Healthcare: Universal patient access within complex, rare diseases must continue to be prioritised
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Healthcare: Universal patient access within complex, rare diseases must continue to be prioritised

Healthcare: Universal patient access within complex, rare diseases must continue to be prioritised

Collaboration can help establish guidelines within diagnostic and treatment training at the provider level

While Covid-19 persists into its second year, we must not shift our attention from patients with complex and rare diseases. With healthcare systems and supply models under immense pressure and invested in overcoming the effects of Covid-19, we must work even harder to ensure life-saving treatments across disease areas and reach the millions of people worldwide who cannot access the healthcare they need. Data from the International Labour Organization indicates that 55 per cent of the world’s population – as many as four billion people – are not covered by social insurance.

Several factors can influence the speed at which this gap is closed – ensuring the success of strategic partnerships among them. Rather than operating in siloes, we must work together to strengthen healthcare systems at every stage of the patient’s progress – from awareness and diagnosis to treatment and ongoing support.

In my experience across countries, I have seen that change must often happen at the policy level, with the industry sharing resources, expertise, and responsibilities to deliver patients the highest quality of care. When driven by a robust governance framework, I have seen that such partnerships can ensure that in-country capacities are strengthened across the board. These access programmes can further boost voluntary licensing, affordability programmes, sustainable capacity building, and continued dialogue with policymakers and experts from NGOs, patient organisations, and governments.

Putting the patients at the center within the scope of such solution-based multi-stakeholder partnerships can improve care and ensure long-term support even in the difficult times that we experience today.

Now is the time to encourage funding, supporting, and championing patient and physician communities. The longer we wait, delays in diagnosis and patient drop-off might create new and adverse challenges, possibly even reversing the progress made so far.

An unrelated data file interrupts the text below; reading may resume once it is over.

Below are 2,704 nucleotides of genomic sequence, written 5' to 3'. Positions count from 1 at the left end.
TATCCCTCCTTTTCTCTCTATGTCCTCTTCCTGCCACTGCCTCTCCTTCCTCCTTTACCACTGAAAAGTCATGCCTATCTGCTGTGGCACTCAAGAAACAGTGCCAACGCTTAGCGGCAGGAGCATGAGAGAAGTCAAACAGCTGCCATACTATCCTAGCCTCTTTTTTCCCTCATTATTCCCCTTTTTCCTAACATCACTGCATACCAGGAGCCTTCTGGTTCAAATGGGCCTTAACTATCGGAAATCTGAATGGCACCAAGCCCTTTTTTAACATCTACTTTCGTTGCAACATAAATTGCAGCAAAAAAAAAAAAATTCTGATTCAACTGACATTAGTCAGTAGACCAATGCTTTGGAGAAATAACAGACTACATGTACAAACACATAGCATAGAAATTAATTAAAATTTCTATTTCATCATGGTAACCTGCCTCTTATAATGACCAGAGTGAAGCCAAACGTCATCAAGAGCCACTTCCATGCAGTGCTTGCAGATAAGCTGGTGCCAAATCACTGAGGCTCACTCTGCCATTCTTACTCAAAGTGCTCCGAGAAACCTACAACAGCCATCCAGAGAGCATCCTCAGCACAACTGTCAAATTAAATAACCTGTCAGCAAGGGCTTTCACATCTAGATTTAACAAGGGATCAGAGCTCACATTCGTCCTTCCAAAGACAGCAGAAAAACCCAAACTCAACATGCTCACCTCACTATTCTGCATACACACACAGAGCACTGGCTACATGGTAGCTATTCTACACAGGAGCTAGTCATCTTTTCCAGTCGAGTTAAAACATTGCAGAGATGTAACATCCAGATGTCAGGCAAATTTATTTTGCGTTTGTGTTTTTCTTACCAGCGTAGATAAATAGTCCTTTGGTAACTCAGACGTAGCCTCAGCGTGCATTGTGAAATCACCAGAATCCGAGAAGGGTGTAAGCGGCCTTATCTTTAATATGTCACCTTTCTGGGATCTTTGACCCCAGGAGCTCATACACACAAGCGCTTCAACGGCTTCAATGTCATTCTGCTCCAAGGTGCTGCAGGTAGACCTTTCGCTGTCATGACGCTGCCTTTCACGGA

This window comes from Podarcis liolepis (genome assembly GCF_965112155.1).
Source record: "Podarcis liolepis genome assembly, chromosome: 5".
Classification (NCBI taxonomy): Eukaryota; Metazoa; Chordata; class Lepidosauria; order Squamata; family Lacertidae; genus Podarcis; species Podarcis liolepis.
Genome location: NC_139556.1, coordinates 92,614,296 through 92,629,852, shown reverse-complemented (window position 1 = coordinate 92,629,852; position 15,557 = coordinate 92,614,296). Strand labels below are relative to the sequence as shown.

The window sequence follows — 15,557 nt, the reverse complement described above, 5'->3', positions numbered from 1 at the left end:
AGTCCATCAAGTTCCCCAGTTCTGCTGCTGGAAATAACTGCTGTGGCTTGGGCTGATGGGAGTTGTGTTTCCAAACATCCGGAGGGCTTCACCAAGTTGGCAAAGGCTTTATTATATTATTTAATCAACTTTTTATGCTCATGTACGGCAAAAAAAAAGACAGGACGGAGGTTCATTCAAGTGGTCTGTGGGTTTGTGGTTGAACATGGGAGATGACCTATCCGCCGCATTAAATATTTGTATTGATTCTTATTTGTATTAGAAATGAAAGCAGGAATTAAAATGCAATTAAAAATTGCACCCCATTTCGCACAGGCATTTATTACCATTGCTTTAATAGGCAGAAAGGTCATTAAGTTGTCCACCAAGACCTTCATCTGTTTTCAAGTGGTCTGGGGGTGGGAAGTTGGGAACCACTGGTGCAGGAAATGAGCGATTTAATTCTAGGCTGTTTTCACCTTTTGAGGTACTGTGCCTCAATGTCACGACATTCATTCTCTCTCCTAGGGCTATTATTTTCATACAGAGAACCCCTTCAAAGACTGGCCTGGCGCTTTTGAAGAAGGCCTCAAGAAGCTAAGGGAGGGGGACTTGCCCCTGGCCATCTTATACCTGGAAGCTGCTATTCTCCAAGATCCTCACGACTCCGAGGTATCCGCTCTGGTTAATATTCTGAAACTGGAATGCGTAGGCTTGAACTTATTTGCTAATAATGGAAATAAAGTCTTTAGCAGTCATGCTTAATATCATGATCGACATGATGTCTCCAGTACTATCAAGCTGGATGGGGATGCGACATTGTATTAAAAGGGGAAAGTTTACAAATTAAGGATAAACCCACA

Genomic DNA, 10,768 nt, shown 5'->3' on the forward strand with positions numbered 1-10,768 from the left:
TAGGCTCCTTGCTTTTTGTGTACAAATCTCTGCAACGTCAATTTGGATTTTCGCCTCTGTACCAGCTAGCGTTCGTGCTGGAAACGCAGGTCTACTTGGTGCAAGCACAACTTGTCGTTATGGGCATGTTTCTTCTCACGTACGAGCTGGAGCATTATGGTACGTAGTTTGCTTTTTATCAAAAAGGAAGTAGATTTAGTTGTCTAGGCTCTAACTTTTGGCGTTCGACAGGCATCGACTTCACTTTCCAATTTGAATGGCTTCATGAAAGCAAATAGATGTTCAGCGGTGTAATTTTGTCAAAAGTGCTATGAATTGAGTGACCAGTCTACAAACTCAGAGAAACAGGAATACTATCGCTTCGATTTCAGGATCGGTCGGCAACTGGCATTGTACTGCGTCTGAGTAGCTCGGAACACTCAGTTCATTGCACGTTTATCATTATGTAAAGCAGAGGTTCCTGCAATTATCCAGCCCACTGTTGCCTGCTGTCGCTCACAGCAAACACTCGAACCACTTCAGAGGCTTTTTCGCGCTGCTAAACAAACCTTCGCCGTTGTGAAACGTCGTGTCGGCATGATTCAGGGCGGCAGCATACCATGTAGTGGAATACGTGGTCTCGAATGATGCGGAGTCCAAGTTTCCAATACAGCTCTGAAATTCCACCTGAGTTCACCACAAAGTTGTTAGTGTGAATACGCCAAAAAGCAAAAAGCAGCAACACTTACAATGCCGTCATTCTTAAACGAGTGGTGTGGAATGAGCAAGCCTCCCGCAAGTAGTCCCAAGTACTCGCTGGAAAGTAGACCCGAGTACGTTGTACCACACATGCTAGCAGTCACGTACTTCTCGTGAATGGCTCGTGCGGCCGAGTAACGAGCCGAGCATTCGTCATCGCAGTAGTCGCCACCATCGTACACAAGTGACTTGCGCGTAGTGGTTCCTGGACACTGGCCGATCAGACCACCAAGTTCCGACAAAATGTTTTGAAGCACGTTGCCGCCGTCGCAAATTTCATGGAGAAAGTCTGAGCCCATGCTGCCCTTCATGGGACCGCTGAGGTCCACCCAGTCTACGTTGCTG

Data will always be a deciding factor. Clinical benefits can be further amplified with the regulated sharing of generated data delivering gains within speed and efficiency of patient programmes, and developing a deeper understanding of previously underrepresented patient populations. Sometimes access to data determines survival, and better real-world data earlier in the treatment pathway can drastically improve patient outcomes.

Collaboration can help establish guidelines within diagnostic and treatment training at the provider level, especially within underserved disease areas. In fact, partnerships can help the industry go beyond just innovation, achieving even more for patients than what can be done alone within building awareness, diagnosis, treatment and aftercare.

From the current state of access programmes that are centered on licensing agreements and acquisitions within the industry itself, it is time to think outside the box and actively seek out beneficial partnerships with biotech organisations, academic institutions, and non-profit and government organisations that are focused on advancing innovation. For instance, the pandemic has shown us all how significant digital transformation is to accelerate our ability to do more for patients.

Harnessing predictive analytics and machine learning along with patient support solutions can improve adherence and clinical outcomes. By building a digital network with such solutions, we can help enhance patient-provider engagement, drive more efficient communications, enable shared decision-making and improve treatment adherence, resulting in improved patient outcomes.

A model where an ‘access first approach’ complements innovation allows pharmaceutical companies to invest more impactfully in discovering, developing, and delivering medical treatments. More needs to be done; for example, the healthcare landscape must reach a stage where sustainable reimbursement is possible even for the most complex and rare medical conditions.

To address these diseases, pharmaceutical companies have to continue developing highly innovative medicines that contribute to making a difference in people’s lives by advancing the frontiers of new treatment options and leveraging their R&D engines and capabilities.

Let us unite and refresh our commitment to rare disease patients by throwing our collective weight and strengths behind it while continuing to enhance patients’ lives.

Dr. Mahender Nayak is the area head for ICMEA (India, C.I.S., Middle East, Turkey, and Africa) at Takeda

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